SHOULD THE WEST BE DOING MORE TO HELP THE THIRD WORLD?

Every year billions of dollars in aid are benig send overseas to third world countries in order to help the people who live there to lead better lives. Despite decades of this practice and countless dollars, it seems sometimes that there has been little impact on the plight of the people receiving aid. It could be said that this is due to corruption, or to a developed dependance on aid resources, but whatever the reason, what's currently being done has not yet solved the underlying problem. So, is there a better solution? Is it worthwhile sending aid at all if the perceived impact is minimal? Is the actual impact greater than is obvious to those of us in the west?

Tags: 15, Big, Questions, aid, humanitarian, third, world

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Replies to This Discussion

As Americans, we have an obligation to help other people who aren't as fortunate as us. The ways we've been doing this have had mixed results, to say the least. One could argue that we should cease these efforts altogether and use that money here at home. Our foreign aid budget, however, is a small part of our federal budget. If we were to cut it out altogether, we would be creating a vacuum where other nations or movements could gain traction, putting our own interests at risk. What I'd suggest is that we spend our money more wisely, both abroad and at home. We should also make our help conditional. For instance, we should not send aid to countries that allow virulent Islamists to be taught and trained within their borders.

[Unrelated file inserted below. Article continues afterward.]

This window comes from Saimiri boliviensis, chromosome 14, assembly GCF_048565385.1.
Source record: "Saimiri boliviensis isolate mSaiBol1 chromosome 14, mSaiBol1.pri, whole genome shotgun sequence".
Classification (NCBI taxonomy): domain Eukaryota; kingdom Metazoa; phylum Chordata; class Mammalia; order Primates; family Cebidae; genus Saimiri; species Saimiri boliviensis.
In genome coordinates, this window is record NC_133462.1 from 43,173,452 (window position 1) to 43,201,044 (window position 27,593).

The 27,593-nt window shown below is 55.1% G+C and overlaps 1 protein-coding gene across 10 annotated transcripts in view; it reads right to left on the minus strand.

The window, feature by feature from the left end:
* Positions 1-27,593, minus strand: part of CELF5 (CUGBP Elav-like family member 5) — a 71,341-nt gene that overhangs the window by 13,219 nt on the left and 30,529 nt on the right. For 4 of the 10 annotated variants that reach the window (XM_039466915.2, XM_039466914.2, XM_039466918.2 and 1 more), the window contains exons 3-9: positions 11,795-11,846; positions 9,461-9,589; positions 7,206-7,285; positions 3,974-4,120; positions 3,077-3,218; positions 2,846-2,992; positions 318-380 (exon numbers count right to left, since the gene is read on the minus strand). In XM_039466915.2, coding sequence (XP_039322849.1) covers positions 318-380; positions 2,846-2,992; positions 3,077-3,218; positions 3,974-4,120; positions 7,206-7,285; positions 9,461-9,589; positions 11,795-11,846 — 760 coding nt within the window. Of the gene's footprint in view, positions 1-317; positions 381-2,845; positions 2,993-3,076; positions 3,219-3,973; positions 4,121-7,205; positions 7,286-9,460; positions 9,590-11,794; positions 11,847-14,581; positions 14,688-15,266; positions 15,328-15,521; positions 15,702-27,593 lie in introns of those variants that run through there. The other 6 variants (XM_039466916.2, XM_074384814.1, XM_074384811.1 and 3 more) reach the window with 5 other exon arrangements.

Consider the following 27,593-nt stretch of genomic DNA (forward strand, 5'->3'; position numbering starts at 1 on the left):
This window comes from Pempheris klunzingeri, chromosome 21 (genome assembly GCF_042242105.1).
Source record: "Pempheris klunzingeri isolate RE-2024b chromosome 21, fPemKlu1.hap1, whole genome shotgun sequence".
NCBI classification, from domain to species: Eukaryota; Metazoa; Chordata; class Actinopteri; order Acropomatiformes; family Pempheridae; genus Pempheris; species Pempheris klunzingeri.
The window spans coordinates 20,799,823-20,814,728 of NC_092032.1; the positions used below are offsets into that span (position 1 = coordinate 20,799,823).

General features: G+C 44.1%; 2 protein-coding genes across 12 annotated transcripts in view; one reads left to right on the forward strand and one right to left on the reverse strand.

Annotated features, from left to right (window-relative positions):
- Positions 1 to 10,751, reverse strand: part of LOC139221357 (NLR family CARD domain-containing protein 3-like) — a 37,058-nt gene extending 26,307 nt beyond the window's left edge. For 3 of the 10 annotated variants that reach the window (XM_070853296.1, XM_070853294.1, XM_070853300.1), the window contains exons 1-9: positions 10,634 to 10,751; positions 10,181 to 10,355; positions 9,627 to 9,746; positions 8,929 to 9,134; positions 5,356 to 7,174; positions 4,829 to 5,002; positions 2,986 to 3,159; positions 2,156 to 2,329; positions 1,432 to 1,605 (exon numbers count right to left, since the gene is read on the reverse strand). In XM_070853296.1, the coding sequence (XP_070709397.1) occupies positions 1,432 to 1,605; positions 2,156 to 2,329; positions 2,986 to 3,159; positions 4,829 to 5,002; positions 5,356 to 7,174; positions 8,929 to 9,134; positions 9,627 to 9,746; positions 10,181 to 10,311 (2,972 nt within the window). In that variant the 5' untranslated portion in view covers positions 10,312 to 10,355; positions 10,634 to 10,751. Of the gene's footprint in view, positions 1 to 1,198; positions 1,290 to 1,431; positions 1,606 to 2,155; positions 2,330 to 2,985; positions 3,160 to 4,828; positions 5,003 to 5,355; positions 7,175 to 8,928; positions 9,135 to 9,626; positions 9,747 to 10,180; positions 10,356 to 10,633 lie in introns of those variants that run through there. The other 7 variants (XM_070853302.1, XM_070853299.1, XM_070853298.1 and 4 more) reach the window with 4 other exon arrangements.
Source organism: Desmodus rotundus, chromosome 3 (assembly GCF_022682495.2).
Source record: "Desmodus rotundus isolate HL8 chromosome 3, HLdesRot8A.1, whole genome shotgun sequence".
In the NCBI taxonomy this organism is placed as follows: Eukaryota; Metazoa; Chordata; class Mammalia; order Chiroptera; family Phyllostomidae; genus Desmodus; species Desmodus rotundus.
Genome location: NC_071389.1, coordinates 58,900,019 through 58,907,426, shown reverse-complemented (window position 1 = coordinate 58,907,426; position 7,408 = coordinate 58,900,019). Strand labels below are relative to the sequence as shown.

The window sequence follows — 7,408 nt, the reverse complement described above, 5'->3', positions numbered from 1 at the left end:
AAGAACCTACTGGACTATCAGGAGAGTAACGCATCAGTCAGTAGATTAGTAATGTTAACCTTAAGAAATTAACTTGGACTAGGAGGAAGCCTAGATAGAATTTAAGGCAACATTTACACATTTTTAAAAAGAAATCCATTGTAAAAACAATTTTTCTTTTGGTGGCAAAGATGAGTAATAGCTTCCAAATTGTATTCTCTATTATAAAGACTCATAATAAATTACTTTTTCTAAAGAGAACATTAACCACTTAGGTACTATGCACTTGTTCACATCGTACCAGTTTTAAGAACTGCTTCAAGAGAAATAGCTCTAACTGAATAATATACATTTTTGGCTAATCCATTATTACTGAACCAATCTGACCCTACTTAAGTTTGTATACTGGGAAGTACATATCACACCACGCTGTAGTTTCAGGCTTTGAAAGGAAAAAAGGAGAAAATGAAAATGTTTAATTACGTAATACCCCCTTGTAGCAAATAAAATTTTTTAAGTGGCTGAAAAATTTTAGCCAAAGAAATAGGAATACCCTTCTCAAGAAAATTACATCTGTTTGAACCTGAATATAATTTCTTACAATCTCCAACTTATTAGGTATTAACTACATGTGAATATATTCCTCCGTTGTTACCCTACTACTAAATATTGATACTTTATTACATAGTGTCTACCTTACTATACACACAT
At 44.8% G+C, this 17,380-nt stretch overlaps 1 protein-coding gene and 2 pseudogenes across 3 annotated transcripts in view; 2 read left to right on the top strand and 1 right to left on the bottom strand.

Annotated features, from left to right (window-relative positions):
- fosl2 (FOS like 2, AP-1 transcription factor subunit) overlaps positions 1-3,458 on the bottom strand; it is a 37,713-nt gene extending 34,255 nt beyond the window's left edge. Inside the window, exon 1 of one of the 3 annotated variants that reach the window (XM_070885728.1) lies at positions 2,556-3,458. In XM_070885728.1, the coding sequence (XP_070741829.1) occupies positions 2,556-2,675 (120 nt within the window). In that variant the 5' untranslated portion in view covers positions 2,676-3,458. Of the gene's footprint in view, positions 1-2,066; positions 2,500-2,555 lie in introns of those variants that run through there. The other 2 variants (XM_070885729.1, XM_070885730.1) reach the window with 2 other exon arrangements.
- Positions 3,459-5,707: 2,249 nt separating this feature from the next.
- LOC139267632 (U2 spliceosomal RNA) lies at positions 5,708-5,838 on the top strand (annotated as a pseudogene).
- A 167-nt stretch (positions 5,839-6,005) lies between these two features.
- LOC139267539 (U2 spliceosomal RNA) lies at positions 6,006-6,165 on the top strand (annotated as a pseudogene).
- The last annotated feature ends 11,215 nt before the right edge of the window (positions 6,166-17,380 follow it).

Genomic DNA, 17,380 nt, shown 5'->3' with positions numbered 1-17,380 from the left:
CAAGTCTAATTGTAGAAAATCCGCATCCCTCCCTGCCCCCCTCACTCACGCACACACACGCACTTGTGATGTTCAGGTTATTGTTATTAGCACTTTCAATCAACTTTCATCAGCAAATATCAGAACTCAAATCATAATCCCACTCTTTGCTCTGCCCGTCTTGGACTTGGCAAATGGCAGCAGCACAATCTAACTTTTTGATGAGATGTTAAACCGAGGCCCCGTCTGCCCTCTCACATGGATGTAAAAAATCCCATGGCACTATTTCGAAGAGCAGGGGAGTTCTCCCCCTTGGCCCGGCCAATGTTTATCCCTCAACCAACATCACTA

Yes.